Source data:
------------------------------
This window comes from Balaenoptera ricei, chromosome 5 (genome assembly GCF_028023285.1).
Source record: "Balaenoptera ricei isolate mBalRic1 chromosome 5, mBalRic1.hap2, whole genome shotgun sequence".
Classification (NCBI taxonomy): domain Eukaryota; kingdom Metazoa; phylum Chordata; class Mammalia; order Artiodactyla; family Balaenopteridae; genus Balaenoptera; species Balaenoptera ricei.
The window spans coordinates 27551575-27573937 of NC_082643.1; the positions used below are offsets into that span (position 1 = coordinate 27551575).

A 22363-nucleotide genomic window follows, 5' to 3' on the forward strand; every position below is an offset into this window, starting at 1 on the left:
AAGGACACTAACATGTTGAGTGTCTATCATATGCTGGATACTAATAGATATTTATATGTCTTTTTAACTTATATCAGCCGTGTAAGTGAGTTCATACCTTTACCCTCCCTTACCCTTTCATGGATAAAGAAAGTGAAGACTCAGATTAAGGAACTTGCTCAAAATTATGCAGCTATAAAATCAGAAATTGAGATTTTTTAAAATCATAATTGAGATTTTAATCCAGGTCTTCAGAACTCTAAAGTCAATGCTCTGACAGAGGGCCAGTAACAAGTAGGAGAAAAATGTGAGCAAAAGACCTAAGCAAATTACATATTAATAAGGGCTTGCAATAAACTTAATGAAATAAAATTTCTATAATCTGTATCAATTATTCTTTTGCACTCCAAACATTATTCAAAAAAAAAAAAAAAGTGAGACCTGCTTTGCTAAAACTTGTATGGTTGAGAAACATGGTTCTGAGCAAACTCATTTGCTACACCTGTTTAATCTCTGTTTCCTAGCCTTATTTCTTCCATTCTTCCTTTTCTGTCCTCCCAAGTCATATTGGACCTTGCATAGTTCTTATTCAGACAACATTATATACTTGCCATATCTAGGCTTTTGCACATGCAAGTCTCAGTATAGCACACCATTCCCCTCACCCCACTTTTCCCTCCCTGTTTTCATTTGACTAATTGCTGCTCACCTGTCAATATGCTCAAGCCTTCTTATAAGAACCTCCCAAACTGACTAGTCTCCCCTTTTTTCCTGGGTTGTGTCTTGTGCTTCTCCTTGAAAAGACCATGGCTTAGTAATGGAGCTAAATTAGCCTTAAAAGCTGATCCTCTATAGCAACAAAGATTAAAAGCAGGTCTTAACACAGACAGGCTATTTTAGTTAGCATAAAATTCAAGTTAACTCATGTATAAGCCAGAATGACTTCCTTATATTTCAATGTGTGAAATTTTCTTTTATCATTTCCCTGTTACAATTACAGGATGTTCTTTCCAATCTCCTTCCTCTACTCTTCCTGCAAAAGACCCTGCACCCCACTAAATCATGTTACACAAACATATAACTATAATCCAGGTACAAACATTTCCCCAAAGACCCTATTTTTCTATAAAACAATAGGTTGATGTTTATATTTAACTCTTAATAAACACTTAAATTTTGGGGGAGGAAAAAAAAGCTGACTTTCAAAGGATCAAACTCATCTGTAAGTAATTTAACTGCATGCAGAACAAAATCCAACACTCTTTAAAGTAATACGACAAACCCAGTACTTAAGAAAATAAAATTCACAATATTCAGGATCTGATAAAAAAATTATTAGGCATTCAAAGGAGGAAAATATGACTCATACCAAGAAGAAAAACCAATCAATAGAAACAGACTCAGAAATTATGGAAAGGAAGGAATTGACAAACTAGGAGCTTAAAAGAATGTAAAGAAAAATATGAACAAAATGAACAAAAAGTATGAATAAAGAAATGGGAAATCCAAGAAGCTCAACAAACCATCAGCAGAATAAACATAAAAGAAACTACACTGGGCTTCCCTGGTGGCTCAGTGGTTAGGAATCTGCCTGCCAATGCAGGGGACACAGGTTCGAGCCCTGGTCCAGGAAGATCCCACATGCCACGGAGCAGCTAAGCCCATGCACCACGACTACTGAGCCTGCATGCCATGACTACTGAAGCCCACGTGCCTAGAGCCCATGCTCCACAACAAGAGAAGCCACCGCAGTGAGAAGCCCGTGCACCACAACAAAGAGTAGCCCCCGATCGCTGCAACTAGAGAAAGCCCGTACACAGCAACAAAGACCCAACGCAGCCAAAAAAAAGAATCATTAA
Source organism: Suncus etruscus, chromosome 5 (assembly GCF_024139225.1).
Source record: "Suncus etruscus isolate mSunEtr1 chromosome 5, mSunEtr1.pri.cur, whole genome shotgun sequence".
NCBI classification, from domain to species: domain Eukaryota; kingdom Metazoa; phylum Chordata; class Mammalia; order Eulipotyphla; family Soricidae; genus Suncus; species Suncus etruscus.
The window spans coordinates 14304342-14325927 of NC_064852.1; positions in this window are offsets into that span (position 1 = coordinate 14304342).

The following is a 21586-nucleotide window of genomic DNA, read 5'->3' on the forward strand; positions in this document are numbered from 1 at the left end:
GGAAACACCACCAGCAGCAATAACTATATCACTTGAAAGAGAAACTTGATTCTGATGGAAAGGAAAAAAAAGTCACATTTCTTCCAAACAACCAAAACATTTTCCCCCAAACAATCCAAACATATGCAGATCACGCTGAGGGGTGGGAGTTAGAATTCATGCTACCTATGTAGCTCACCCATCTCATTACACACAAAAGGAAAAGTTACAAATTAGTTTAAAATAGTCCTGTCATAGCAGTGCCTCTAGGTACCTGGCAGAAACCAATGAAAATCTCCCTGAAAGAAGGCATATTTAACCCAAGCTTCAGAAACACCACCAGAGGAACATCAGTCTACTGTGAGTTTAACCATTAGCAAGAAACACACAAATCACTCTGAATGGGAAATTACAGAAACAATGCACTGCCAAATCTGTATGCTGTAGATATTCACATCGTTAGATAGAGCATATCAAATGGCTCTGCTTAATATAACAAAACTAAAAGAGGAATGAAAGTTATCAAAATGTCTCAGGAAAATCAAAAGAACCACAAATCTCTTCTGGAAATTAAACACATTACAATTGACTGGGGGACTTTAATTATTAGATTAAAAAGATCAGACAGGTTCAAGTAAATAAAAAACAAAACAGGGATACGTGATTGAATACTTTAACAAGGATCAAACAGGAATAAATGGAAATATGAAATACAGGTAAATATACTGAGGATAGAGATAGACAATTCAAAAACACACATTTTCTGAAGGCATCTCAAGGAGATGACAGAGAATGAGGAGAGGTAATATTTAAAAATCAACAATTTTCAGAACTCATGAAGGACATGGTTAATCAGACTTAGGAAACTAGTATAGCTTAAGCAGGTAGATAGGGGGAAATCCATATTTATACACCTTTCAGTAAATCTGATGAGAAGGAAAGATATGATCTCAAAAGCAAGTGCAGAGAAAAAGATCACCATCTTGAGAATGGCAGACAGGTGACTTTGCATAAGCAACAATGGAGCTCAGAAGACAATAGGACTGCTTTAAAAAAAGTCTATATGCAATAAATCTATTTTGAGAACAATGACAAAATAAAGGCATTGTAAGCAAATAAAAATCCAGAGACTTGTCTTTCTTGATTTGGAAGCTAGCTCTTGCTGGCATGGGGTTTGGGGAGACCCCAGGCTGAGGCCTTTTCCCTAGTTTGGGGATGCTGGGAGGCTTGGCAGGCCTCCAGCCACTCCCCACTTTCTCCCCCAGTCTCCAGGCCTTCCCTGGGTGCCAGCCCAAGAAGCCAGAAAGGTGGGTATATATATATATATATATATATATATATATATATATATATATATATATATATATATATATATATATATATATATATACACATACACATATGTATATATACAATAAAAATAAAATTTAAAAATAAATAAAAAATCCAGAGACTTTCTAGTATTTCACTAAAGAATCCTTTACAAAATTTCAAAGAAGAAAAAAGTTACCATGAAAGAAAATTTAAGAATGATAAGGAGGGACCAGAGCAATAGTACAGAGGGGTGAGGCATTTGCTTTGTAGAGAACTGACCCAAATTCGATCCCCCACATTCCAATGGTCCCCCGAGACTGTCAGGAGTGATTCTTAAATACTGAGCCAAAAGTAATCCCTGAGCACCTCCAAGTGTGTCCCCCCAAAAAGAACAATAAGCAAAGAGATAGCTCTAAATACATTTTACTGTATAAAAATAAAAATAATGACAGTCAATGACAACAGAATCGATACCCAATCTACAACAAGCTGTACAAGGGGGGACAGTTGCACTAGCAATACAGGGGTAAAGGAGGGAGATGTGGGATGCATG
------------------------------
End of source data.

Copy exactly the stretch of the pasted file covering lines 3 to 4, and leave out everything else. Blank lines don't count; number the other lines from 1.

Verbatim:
Classification (NCBI taxonomy): domain Eukaryota; kingdom Metazoa; phylum Chordata; class Mammalia; order Artiodactyla; family Balaenopteridae; genus Balaenoptera; species Balaenoptera ricei.
The window spans coordinates 27551575-27573937 of NC_082643.1; the positions used below are offsets into that span (position 1 = coordinate 27551575).